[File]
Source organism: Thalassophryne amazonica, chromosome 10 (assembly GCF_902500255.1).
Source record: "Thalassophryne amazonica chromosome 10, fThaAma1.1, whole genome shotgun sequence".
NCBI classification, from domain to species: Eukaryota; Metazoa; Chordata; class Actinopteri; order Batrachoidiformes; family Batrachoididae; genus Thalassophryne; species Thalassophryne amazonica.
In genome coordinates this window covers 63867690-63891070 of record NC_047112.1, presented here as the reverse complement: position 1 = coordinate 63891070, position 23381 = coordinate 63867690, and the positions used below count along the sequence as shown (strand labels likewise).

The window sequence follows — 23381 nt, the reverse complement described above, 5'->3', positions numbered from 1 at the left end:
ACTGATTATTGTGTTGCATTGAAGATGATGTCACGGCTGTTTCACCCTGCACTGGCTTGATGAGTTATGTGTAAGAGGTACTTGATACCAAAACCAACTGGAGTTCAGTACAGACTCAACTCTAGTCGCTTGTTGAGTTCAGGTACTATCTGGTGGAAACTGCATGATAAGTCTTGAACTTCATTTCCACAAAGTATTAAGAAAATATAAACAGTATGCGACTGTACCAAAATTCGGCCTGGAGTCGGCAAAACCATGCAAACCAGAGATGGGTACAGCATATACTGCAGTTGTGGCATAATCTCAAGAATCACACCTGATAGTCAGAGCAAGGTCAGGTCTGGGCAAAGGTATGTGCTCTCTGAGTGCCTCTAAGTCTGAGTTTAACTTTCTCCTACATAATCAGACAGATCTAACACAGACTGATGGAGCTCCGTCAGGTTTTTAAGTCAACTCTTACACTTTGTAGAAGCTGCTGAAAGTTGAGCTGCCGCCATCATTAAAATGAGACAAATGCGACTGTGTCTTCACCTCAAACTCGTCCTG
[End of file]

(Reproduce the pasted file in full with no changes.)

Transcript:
Source organism: Thalassophryne amazonica, chromosome 10 (assembly GCF_902500255.1).
Source record: "Thalassophryne amazonica chromosome 10, fThaAma1.1, whole genome shotgun sequence".
NCBI classification, from domain to species: Eukaryota; Metazoa; Chordata; class Actinopteri; order Batrachoidiformes; family Batrachoididae; genus Thalassophryne; species Thalassophryne amazonica.
In genome coordinates this window covers 63867690-63891070 of record NC_047112.1, presented here as the reverse complement: position 1 = coordinate 63891070, position 23381 = coordinate 63867690, and the positions used below count along the sequence as shown (strand labels likewise).

The window sequence follows — 23381 nt, the reverse complement described above, 5'->3', positions numbered from 1 at the left end:
ACTGATTATTGTGTTGCATTGAAGATGATGTCACGGCTGTTTCACCCTGCACTGGCTTGATGAGTTATGTGTAAGAGGTACTTGATACCAAAACCAACTGGAGTTCAGTACAGACTCAACTCTAGTCGCTTGTTGAGTTCAGGTACTATCTGGTGGAAACTGCATGATAAGTCTTGAACTTCATTTCCACAAAGTATTAAGAAAATATAAACAGTATGCGACTGTACCAAAATTCGGCCTGGAGTCGGCAAAACCATGCAAACCAGAGATGGGTACAGCATATACTGCAGTTGTGGCATAATCTCAAGAATCACACCTGATAGTCAGAGCAAGGTCAGGTCTGGGCAAAGGTATGTGCTCTCTGAGTGCCTCTAAGTCTGAGTTTAACTTTCTCCTACATAATCAGACAGATCTAACACAGACTGATGGAGCTCCGTCAGGTTTTTAAGTCAACTCTTACACTTTGTAGAAGCTGCTGAAAGTTGAGCTGCCGCCATCATTAAAATGAGACAAATGCGACTGTGTCTTCACCTCAAACTCGTCCTG